The first time I proposed the name Cultura Shift  [Cultura is pronounced in Spanish] it was pretty well received and there were a few people in my Master Class who questioned combining the two languages. It really was an aha moment of recognizing everyone doesn’t have to get it if you can explain why you stand by it. I didn’t have to change the name. That propelled my confidence. 

It was scary to be challenged. You launch an idea and you have to be able to talk about your ideas and receive feedback. 

It was a good launching pad with people I trust and can get critical feedback from.


“It’s Ok To Change Your Mind”

Rebecca Desir

Project: Black Joy Festival

Creators Studio

The experience has opened up my mind a lot about ideas, the process to hash out an idea and see how it will work. We aren’t going to talk about funding and all that first, we’re just going to spend time talking about the idea.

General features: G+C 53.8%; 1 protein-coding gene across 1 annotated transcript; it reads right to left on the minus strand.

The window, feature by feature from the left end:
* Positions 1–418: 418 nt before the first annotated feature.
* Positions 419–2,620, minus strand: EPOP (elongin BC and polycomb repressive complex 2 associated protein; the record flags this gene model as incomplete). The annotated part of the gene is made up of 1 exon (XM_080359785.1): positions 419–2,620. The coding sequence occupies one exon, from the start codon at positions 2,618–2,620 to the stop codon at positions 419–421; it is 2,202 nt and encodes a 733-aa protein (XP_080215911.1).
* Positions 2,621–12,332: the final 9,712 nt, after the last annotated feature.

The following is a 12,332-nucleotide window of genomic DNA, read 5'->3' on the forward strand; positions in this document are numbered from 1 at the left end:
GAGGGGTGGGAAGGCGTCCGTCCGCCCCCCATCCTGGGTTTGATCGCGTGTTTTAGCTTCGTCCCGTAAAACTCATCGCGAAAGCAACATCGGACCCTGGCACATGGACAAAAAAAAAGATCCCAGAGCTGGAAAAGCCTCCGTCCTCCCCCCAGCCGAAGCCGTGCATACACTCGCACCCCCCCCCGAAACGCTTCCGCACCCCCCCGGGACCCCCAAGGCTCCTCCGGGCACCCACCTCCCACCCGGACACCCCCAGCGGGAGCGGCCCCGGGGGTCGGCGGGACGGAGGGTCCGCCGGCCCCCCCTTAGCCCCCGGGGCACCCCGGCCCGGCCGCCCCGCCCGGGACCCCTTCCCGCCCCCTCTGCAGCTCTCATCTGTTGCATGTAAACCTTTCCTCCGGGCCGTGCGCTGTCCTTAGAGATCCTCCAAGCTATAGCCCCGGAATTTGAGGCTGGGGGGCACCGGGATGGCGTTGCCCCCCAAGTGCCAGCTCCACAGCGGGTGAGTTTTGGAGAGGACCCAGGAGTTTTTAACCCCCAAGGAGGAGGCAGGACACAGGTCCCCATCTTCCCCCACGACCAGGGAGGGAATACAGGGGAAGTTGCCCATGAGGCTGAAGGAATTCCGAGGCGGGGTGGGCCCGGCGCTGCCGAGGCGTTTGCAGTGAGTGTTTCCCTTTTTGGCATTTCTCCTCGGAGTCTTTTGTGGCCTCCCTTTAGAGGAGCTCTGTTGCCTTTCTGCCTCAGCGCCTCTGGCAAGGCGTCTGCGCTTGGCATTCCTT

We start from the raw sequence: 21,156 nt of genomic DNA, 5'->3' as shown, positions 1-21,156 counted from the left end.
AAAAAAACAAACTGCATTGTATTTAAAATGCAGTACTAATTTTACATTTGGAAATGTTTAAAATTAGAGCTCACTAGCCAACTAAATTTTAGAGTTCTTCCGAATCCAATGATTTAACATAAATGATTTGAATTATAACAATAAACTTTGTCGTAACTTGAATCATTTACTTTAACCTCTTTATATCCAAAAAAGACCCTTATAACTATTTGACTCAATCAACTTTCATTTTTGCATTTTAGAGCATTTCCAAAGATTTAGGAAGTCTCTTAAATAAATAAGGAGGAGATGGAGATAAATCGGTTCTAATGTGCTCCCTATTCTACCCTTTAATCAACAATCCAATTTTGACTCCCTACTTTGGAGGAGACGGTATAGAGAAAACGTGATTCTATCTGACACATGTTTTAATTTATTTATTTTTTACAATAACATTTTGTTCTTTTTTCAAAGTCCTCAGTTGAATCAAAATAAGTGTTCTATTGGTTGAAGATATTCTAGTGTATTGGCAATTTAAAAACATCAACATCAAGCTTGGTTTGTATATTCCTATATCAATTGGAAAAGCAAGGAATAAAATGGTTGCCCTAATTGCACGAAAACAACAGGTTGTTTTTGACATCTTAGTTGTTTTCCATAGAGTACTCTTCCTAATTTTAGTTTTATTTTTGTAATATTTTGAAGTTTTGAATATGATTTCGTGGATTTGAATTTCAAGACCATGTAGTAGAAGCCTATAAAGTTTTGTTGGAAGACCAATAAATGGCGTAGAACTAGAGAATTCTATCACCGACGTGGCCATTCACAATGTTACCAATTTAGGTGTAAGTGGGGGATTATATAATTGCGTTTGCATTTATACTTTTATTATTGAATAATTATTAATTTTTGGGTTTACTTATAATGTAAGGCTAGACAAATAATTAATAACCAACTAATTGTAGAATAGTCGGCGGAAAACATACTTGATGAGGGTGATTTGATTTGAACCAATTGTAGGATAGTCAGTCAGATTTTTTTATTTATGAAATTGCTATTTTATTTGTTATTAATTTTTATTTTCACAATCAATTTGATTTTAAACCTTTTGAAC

It made me ask, “Why is joy important to people? Why should they care about my event? How do I exude joy to get people interested in joy?

My first video sucked. I think it didn’t exude joy.  One of the critiques I got was that I wasn’t even smiling in the video and here I am trying to promote a Black Joy Festival.

I think the biggest moment for me was although we came in with an idea, some people’s ideas really changed. It was ok for us to say, “I know I came in with this idea, but there are other ways to fulfill this without going forward with this particular idea.” We were super honest. I learned it’s ok to change your mind about an idea.

I didn’t realize just how important it is to create spaces to bounce off ideas with people who bring in their full selves and allow us to really ask questions of each other with different perspectives and not just your friend who thinks like you. It pushes you out of your comfort zone.


“It’s Like I Had Shackles on My Feet”